If you aren’t normally involved in politics, or even if you are, you might be interested in this recap of last weekends local district political convention.
We have a societal, essentially tribal, inclination to label and judge “broad brush”. Therefore, rather than talking face to face, we label: Iran, collectively, is evil; or, or or….
And “Politicians”. Back in early January a well known activist wrote me a letter framing the issue, without intending to do so: “Politics is the art of the possible and involves compromise. That is the job of politicians and I respect that. The job of [my movement] is to focus on [our] issue….” In other words (my opinion) we can’t and won’t compromise….
When you go to a local political convention as I did Saturday, you know that labels are unfair and inaccurate.
In my case, to be “Democrat” does not mean to be alike. If one or the other party has been taken over by fringe ideologies, that simply means that others let it happen. If the left wing (which in my opinion is very similar to the right wing) feels deserted by the Democrats it is because it doesn’t show up, or its positions are considered too extreme and it refuses to negotiate.
In Minnesota the formal process began with the caucuses in February.
Someone on Saturday said that similarly relatively small numbers of Republicans and Democrats attended their respective precinct caucuses in February.
I don’t know the Republican process; I know that all are welcome at the Democrat (DFL) caucus. Some would call this openness a liability; I consider it a strength. And if you came to the caucus you were at step one of the process* in the DFL party. You could propose and argue resolutions, you could stand for delegate to the Senate District Convention, and from there have the opportunity to be a delegate to the Congressional and then State Conventions.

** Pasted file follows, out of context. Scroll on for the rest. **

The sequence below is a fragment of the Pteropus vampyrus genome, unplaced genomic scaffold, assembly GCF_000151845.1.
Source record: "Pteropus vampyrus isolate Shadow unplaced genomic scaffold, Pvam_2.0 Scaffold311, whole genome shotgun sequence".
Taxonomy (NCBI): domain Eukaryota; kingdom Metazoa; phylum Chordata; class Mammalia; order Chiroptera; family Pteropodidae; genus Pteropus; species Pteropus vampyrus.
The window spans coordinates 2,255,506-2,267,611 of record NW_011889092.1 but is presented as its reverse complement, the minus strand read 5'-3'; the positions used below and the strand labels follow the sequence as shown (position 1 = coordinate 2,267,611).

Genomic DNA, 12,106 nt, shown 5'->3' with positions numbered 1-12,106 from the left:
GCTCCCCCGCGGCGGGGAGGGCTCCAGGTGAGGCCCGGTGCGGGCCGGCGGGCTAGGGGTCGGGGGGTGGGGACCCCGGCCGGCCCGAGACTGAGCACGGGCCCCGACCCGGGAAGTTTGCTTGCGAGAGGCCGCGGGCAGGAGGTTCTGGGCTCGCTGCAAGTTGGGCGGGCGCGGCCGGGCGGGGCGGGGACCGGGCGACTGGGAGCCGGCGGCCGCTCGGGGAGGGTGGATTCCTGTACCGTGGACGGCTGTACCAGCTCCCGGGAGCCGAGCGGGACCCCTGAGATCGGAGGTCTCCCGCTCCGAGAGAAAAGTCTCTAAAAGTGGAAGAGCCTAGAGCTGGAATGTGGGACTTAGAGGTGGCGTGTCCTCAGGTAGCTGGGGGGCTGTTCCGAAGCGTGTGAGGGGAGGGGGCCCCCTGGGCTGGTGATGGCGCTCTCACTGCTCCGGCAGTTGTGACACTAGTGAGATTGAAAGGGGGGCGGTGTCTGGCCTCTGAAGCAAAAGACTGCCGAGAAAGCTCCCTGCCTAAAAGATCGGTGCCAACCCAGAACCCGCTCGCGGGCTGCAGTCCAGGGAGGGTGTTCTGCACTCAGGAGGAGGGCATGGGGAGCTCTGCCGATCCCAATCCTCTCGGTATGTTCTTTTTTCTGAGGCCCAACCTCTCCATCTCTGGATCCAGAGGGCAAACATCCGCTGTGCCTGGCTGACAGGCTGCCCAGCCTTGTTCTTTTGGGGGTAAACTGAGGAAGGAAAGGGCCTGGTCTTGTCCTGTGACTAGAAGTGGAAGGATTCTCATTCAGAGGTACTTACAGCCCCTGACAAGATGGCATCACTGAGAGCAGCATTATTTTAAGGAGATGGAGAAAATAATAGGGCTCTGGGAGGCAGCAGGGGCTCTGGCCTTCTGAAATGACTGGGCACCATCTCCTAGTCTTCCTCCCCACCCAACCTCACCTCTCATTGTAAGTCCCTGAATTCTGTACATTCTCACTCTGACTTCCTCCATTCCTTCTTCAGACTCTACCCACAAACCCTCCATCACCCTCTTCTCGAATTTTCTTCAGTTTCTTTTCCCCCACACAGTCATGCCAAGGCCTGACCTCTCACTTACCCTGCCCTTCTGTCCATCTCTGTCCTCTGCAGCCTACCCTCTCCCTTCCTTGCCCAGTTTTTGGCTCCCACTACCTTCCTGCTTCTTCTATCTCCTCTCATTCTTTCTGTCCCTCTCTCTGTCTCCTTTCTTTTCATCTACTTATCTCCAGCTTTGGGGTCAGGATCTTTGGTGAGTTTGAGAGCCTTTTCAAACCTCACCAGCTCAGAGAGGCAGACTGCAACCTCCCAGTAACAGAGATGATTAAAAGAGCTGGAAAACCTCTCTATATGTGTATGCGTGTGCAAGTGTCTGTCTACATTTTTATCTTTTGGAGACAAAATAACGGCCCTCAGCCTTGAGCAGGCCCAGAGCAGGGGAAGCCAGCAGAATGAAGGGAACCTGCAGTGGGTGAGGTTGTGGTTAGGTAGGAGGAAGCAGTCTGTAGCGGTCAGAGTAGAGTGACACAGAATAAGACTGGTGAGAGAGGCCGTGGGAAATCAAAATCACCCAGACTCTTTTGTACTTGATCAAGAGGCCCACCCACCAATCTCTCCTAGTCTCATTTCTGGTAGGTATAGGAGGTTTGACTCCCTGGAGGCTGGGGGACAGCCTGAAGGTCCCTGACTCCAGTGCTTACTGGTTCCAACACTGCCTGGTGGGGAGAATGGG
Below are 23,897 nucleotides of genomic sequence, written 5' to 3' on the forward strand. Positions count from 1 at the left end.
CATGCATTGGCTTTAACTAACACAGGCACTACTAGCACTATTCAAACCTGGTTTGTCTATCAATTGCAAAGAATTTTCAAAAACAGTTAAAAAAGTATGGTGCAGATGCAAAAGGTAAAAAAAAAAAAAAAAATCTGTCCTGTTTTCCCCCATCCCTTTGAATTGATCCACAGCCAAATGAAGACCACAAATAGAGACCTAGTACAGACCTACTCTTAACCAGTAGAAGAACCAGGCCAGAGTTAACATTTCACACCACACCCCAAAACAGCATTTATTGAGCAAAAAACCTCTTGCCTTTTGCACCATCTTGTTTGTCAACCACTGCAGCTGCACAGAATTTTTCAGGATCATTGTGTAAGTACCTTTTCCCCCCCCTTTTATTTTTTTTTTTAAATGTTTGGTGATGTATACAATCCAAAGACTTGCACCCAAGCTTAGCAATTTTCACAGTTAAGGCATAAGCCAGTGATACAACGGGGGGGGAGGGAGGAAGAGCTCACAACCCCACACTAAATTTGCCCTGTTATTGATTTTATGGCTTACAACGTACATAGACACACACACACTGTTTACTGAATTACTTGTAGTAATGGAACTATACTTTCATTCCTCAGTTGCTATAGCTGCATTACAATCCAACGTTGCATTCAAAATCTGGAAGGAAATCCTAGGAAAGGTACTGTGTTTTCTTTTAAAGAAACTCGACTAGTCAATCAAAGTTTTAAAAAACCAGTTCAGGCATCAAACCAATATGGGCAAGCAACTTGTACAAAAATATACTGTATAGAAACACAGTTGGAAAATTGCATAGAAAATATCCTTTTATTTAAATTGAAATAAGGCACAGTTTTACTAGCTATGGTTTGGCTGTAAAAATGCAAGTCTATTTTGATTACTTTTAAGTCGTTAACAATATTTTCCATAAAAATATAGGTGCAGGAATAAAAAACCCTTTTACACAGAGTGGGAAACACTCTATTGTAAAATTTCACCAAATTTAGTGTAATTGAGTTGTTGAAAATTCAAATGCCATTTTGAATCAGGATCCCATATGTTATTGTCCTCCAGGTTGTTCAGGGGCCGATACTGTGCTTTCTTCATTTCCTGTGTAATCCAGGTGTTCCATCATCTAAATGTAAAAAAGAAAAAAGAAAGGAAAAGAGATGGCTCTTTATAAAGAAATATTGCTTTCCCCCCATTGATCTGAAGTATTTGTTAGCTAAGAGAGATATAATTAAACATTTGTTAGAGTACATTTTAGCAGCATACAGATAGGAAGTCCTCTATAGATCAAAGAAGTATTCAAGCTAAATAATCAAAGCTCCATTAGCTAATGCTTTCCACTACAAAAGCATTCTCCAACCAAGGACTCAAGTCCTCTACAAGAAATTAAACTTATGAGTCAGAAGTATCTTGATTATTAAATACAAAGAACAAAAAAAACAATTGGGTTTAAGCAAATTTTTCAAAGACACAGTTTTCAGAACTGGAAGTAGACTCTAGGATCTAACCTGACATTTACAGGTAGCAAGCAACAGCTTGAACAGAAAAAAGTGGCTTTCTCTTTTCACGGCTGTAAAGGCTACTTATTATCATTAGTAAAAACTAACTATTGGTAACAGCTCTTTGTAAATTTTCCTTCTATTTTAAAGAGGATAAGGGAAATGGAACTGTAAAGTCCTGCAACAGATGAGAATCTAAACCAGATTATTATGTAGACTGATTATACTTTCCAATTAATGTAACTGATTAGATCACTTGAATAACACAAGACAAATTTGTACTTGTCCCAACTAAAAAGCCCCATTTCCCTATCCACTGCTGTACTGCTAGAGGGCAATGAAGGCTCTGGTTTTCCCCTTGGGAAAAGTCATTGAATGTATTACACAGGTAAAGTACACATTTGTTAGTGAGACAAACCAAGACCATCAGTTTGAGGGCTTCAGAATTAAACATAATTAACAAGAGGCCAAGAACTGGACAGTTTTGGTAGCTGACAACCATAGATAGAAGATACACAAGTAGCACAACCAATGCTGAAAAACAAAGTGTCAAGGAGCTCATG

In my caucus and convention, everyone who wanted to become a delegate had the opportunity.
So, we delegates gathered in Maplewood on March 31 to organize a new Senate District 53. The credentials report showed 119 of us, which was about 70% of those had agreed to be delegates. Vested in us was the power of the convention to endorse candidates for office, as well as deal with the over 90 resolutions forwarded from the precinct caucuses. Volunteer committees gathered several weeks before the convention to plan for March 31.
Beginning at 9 a.m. we dealt with all of the things that are important in such Conventions.
We heard a number of speeches from candidates or their representatives, some ‘circuit riding’ from one convention to the next. I always have great respect and admiration for those, including those who do not prevail, who put themselves on the line vying for these offices. Being a candidate is very hard work.
We heard from our candidates: two of the three positions were contested. We chose our candidates to support for State Senate and State House of Representatives. All three are women. These fine committed potential public servants are: Susan Kent, Ann Marie Metzger and JoAnn Ward.
We were all getting tired, and we still had to pick delegates to the Congressional District Convention, and deal with the resolutions.
We had no contest for delegate positions. Everyone who wanted to go on had the opportunity, either as delegate or alternate. There is an affirmative action rule requiring that there be equal numbers of men and women, and we met that criteria.
Then came the Resolutions.
At the Convention pre-meeting, we had winnowed down the initial 90 resolutions to 33 (many were essentially identical). The Convention could have approved and advanced all resolutions, but 7 were challenged by delegates for assorted reasons.
There was reasoned, and reasonable, and brief, debate on all of the questioned resolutions. When we adjourned at nearly 4:30, 4 of the resolutions had been removed, one through a tie vote. One was very significantly revised, then passed.
29 Resolutions go on to the 4th Congressional District Convention later this month.
By participating, you learn that politics is not evil, but good. That reasoned debate among reasonable people comes to reasonable results.
And most important, that political decision making goes to those who show up and participate, including through voting….
(click to enlarge photo)
* – “A” in the triangle is what this commentary is about: “we, the people”. We have all the power. We ARE politics.
“B” is what all the big media and important pundit chatter is about. But without “A” there is no “B”.
A daily summary of “B” which I find very useful is Just Above Sunset. The April 1 post, “Engineering a Better America” is a very useful read.
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